This was not without psychological consequences, however, as more and more lived a "shadowed" existence. "In the 1930s, sociologist Paul Siu found that Chinese immigrants and Chinese American citizens suffered from a deep-rooted sense of insecurity, a 'psychology of fear'"(Lee 237). "The secrecy involved in maintaining double identities could be damaging. Charles Choy Wong, whose father had entered as a paper son during the exclusion era, found that the need for secret names created a 'split personality of fractured identity' in himself that he never quite reconciled" (Lee 240-241).
Chinese immigration to this nation is a shameful chapter in our history. Knowledge of this history of discrimination against the Chinese and changes resulting from Supreme Court decisions will serve as an important basis for better understanding two novels that I plan to teach: by Fae Myenne Ng and by Amy Tan. Chinese men flocked to our western coast in search of gold in the 1840s and in search of work on the railroads later in the century. Many were lured under false pretenses, and streets paved with gold and opportunity were not to be found as expected. Again in the 1940s another wave of immigration occurred, prompted by the coming of communism in China. Discrimination was awful and intense. Many of the injustices were addressed by the courts. For example, is it acceptable for a law to be applied arbitrarily to one group while another group continues to defy the law with impunity? Also, do aliens have equal protection under our constitution? Such was the basis for a case that eventually made it to the Supreme Court late in the nineteenth century of Yick Wo vs. Hopkins.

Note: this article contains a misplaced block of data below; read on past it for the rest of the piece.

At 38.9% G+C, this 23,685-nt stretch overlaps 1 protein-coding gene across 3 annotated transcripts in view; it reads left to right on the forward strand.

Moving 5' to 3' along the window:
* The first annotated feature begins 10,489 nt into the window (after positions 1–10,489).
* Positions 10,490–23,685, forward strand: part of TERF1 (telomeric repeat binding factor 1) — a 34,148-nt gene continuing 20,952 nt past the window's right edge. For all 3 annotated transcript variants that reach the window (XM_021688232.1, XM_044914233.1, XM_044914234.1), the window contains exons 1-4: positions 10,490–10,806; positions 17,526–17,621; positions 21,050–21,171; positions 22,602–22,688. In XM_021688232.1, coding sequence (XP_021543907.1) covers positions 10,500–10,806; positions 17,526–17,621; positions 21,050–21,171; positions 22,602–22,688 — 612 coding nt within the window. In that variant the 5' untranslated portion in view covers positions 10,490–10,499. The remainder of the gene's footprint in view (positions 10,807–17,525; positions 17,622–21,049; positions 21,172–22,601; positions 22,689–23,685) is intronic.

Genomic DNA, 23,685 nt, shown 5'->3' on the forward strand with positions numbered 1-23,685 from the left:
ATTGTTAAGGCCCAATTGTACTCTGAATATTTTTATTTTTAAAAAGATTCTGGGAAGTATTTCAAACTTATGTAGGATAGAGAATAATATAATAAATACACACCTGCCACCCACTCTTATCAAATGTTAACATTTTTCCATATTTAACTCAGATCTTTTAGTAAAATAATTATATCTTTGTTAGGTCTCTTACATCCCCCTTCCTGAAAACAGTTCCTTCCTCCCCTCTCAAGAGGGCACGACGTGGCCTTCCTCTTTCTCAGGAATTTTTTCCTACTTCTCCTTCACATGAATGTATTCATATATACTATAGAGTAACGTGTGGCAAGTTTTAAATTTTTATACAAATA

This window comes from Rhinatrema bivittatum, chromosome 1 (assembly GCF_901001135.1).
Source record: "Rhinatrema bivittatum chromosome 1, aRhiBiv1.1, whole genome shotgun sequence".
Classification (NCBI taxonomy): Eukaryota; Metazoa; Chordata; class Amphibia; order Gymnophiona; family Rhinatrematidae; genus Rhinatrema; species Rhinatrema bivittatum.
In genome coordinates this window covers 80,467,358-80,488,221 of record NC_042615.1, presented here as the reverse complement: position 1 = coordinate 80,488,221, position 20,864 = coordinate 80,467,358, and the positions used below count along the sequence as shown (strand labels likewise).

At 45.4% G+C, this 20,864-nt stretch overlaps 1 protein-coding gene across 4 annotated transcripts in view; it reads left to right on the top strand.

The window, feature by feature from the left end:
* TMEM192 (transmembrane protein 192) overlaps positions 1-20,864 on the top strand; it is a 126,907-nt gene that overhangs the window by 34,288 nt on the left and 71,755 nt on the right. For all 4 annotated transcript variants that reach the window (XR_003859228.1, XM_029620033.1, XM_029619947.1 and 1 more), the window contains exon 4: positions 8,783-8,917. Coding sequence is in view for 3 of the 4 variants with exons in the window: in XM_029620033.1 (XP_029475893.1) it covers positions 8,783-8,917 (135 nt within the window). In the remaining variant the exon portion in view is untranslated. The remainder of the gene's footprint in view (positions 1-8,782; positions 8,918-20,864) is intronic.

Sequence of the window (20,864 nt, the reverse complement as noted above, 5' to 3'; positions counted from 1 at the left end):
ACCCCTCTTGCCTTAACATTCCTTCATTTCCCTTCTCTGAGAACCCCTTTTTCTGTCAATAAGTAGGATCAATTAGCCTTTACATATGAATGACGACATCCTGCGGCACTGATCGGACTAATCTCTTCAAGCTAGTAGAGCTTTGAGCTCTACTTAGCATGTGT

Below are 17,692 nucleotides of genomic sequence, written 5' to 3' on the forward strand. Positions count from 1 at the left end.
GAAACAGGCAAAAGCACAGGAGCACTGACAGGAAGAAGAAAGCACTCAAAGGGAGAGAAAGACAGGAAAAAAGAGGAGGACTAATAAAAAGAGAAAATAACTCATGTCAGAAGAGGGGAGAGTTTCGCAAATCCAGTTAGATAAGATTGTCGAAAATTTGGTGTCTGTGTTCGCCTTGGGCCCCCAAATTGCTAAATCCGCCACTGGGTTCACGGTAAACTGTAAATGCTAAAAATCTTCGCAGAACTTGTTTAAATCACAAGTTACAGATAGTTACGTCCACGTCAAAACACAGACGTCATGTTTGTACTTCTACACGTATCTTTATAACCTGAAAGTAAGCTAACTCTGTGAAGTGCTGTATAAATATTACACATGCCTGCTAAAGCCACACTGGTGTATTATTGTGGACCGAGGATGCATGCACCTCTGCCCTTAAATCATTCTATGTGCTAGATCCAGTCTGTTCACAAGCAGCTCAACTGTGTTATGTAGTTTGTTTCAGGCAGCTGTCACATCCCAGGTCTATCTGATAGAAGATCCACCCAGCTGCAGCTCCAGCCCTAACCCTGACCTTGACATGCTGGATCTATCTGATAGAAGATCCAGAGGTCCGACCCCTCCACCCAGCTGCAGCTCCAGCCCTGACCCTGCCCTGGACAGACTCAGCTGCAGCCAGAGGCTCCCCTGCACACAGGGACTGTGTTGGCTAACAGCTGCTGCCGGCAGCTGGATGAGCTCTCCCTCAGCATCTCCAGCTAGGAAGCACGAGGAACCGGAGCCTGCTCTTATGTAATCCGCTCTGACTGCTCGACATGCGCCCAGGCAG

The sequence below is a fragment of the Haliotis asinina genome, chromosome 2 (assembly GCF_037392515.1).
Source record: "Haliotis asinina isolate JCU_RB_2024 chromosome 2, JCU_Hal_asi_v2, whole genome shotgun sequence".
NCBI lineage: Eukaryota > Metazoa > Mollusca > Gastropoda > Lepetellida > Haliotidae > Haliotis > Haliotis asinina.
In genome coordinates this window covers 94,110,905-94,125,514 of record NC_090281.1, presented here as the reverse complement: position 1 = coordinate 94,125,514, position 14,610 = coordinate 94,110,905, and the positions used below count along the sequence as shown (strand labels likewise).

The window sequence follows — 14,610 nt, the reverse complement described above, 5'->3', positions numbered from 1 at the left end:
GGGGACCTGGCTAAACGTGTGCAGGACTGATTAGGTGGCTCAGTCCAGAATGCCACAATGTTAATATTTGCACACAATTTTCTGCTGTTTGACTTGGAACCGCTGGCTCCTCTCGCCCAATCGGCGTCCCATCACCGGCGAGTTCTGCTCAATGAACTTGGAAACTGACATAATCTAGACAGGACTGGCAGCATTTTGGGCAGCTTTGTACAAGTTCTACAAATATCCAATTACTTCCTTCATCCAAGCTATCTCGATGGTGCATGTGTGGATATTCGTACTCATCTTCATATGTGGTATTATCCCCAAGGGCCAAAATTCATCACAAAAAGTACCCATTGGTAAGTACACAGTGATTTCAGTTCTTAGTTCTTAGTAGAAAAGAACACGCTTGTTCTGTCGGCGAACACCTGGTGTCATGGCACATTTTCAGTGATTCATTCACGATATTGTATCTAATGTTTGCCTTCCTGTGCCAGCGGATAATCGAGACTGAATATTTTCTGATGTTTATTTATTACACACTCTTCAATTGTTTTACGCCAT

1. Chinese immigrant applying for entry into the United States.
Some 175,000 Chinese immigrants passed through the U.S. Angel Island immigration facility from 1910 to 1940. Faced with discrimination and corruption, Chinese Americans formed strong organizations. The Six Companies of benevolent societies offered a public voice. Secret societies called tongs were involved in crime, but also provided community welfare services.
Transcript of Chinese Exclusion Act (1882) | Reliable …
The first such case addressed the clearly discriminatory Miner's Tax that imposed taxes and fees only on "foreigners," meaning non-whites in practice. The first such tax was passed in 1854. This was followed by an even more inclusive version in 1862 imposing taxes on all forms of work. The tax was known as the Capitation or Chinese Police Tax.
Hot Essays: The Injustice of the Chinese Exclusion Act Essay
With these federal protections available to them, the Chinese were able to address numerous discriminatory actions at the state and local levels aimed at the Chinese community. Some were based in a fear of economic competition and attempted to maintain or create a Caucasian monopoly, while others were more malignant based in racial hatred. In a series of precedent-setting decisions, the Courts struck down attempts to apply punitive laws aimed solely at the Chinese.
Chinese exclusion act 1882 essay writing - Groupe …
Several laws passed in the nineteenth century made access to the courts available to the Chinese immigrants. First was the Fourteenth Amendment which gave all persons of the United States, be they born here, nationalized, or merely residents "equal protection of the laws." In addition, "in 1870, Congress passed a civil-rights act, intended primarily to protect the rights of newly emancipated black in the southern states, but containing as well a provision that was aimed specifically at removing Chinese civil disabilities" (McClain 8). Also, the provisions of the Burlingame Treaty between the United States and China protected the Chinese. Had the Chinese abrogated this treaty, all Americans in China and all Chinese in America would have been forced to return to their countries of origin. Clearly it was more profitable for our nation to prevent this.